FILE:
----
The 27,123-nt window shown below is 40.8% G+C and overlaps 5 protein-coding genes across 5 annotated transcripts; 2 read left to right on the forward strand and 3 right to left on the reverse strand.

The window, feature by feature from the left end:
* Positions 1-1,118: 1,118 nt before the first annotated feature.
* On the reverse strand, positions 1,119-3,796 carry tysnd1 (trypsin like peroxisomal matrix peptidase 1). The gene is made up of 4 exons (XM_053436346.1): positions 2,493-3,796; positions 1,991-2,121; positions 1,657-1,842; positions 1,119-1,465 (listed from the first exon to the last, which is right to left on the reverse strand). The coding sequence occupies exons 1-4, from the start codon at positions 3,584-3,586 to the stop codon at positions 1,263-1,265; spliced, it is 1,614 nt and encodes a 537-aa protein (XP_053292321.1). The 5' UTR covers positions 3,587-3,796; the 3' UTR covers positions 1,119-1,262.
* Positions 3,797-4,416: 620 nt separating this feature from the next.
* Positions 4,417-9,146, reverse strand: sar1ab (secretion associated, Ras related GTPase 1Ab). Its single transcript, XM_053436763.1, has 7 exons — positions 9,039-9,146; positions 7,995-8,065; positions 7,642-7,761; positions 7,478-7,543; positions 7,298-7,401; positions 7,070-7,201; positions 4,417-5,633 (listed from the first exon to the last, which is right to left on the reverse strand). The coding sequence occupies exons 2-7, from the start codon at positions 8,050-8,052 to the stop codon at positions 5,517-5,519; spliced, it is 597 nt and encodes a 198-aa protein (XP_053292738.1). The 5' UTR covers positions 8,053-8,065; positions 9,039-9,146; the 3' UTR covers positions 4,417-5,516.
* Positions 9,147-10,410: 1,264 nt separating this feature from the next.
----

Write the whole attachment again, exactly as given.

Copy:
The 27,123-nt window shown below is 40.8% G+C and overlaps 5 protein-coding genes across 5 annotated transcripts; 2 read left to right on the forward strand and 3 right to left on the reverse strand.

The window, feature by feature from the left end:
* Positions 1-1,118: 1,118 nt before the first annotated feature.
* On the reverse strand, positions 1,119-3,796 carry tysnd1 (trypsin like peroxisomal matrix peptidase 1). The gene is made up of 4 exons (XM_053436346.1): positions 2,493-3,796; positions 1,991-2,121; positions 1,657-1,842; positions 1,119-1,465 (listed from the first exon to the last, which is right to left on the reverse strand). The coding sequence occupies exons 1-4, from the start codon at positions 3,584-3,586 to the stop codon at positions 1,263-1,265; spliced, it is 1,614 nt and encodes a 537-aa protein (XP_053292321.1). The 5' UTR covers positions 3,587-3,796; the 3' UTR covers positions 1,119-1,262.
* Positions 3,797-4,416: 620 nt separating this feature from the next.
* Positions 4,417-9,146, reverse strand: sar1ab (secretion associated, Ras related GTPase 1Ab). Its single transcript, XM_053436763.1, has 7 exons — positions 9,039-9,146; positions 7,995-8,065; positions 7,642-7,761; positions 7,478-7,543; positions 7,298-7,401; positions 7,070-7,201; positions 4,417-5,633 (listed from the first exon to the last, which is right to left on the reverse strand). The coding sequence occupies exons 2-7, from the start codon at positions 8,050-8,052 to the stop codon at positions 5,517-5,519; spliced, it is 597 nt and encodes a 198-aa protein (XP_053292738.1). The 5' UTR covers positions 8,053-8,065; positions 9,039-9,146; the 3' UTR covers positions 4,417-5,516.
* Positions 9,147-10,410: 1,264 nt separating this feature from the next.